I completely agree, if you set a standard then remove a grain you no longer meet that standard, in that example they keep changing the standard.

A few of these are just confusing because of what common perception was at the time it was created. Now the John Conner, Terminator paradox...I gave up on that when I was 10, it just didn't make sense unless we bring in some disinformation and self created history.



posted on Aug, 8 2013 @ 11:23 AM
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The person that made this list needs to realize there is a difference between a paradox and just not understanding something.



posted on Aug, 8 2013 @ 03:33 PM
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Originally posted by Bob Sholtz
11. the problem here is not adequately defining "omnipotent" and not establishing a time frame. a being that can do anything COULD make a stone that it couldn't lift for a time, but then afterwards allow itself to lift the stone, fulfilling both requirements. it also could make two separate realities where it both could and couldn't.


So this being just decided not to be able to do it for a while? Seems to me it was still able to do it. If I tie my hand to the ground I am still able to lift it, I just have to untie it first.

If the being creates two separate realities, then it is not impotent in one of them, true. But you can still say it was able to lift the stone. No one ever said it has to be lifting this stone at every single point in time and space, in every possible alternate reality.

So, let's assume that there is no arbitrary time frame. And i would define omnipotent as "able to do absolutely anything". Anything we can imagine, that is. The being might be both able and unable to lift the stone in some cosmic, mysterious way that we can't comprehend, but let's not go there now.

So:

1. There is no limit to how heavy a stone the being can create.

2. The beings ability to lift stones is limitless.

If this is true, it should be able to lift any stone it creates. But then it is unable to create a stone that is too heavy. Therefore it is not omnipotent.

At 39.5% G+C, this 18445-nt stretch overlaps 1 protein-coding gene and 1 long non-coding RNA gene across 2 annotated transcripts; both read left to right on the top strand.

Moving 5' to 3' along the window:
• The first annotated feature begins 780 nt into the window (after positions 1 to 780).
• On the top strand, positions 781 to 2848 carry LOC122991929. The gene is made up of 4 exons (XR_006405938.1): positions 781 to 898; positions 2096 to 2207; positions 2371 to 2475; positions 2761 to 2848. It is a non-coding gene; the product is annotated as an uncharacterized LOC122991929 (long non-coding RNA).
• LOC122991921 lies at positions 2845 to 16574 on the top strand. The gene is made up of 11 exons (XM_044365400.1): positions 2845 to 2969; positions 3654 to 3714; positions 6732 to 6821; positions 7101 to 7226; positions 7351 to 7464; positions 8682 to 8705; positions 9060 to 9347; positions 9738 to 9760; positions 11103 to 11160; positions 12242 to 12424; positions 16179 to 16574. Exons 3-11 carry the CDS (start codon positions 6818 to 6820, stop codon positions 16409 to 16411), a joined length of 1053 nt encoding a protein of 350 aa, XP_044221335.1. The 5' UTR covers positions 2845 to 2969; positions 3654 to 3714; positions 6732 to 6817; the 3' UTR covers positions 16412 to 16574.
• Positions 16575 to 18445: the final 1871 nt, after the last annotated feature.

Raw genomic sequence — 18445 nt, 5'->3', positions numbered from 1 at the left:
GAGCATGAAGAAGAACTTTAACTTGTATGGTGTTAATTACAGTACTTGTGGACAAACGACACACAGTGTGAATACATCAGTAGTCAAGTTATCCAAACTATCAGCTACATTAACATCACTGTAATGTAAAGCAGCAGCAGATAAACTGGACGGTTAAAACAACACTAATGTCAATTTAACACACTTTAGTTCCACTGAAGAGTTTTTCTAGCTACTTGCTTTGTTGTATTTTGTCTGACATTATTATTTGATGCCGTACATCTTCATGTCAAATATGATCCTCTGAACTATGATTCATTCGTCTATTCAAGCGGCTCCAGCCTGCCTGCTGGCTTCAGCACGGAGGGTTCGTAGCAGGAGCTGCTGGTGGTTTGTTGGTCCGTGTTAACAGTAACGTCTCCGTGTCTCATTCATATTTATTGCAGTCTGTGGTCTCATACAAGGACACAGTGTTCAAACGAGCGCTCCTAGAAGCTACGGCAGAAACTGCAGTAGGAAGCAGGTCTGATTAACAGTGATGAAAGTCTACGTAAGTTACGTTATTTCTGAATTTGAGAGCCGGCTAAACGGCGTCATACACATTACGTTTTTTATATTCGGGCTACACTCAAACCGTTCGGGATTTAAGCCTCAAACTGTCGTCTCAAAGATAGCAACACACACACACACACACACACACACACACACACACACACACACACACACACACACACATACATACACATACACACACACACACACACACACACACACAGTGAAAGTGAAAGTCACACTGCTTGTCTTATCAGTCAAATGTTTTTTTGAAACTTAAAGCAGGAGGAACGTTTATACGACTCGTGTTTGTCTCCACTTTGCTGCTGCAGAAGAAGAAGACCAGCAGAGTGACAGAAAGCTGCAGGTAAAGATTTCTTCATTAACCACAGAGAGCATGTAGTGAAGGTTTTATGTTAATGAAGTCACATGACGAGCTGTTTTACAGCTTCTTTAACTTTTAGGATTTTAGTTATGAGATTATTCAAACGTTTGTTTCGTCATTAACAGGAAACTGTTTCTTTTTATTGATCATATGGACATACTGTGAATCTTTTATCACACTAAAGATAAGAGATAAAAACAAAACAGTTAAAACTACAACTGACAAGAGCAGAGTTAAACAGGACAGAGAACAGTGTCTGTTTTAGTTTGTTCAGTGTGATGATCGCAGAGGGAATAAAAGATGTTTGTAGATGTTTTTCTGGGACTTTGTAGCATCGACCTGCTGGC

Of course you could also say that if it can create a stone of infinite weight and it has infinite strength, then it is always able to lift exactly as big a stone as it is able to create. Because one infinity can't be bigger than the other (I guess, this might not be entirely true in higher maths?). Se maybe the concept of infinity is problematic here.

But I do not think this an excuse to dismiss the paradox. Both alternatives still seem impossible to me and that's the whole point of paradox, right?

More or less agree with you about the rest of them, I think.



posted on Aug, 8 2013 @ 06:06 PM
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reply to post by Subnatural
 

what does "all powerful" mean to you? the ability to do anything?

then it stands to reason the being could create a scenario where it willingly would allow itself to not do something. essentially, the ability to choose one thing over the other. OR, as i said, creating a reality where both are possible.

this allows it's all powerful attribute to exist at the same time as not being able to lift the stone.

did you consider that the all powerful being could create a reality where logic as we understand it doesn't function, and that it both could and couldn't lift the stone at the same time?

truthfully, i find this particular paradox to be so human. it is built only on human concepts of what all powerful would look like.

edit on 8-8-2013 by Bob Sholtz because: (no reason given)



posted on Aug, 8 2013 @ 06:24 PM
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reply to post by BlackCommander
 

The good ol omni potence paradox-back in the 1970's we used to say"If GOD can do anything...can he create a rock so heavy that even he cannot lift"?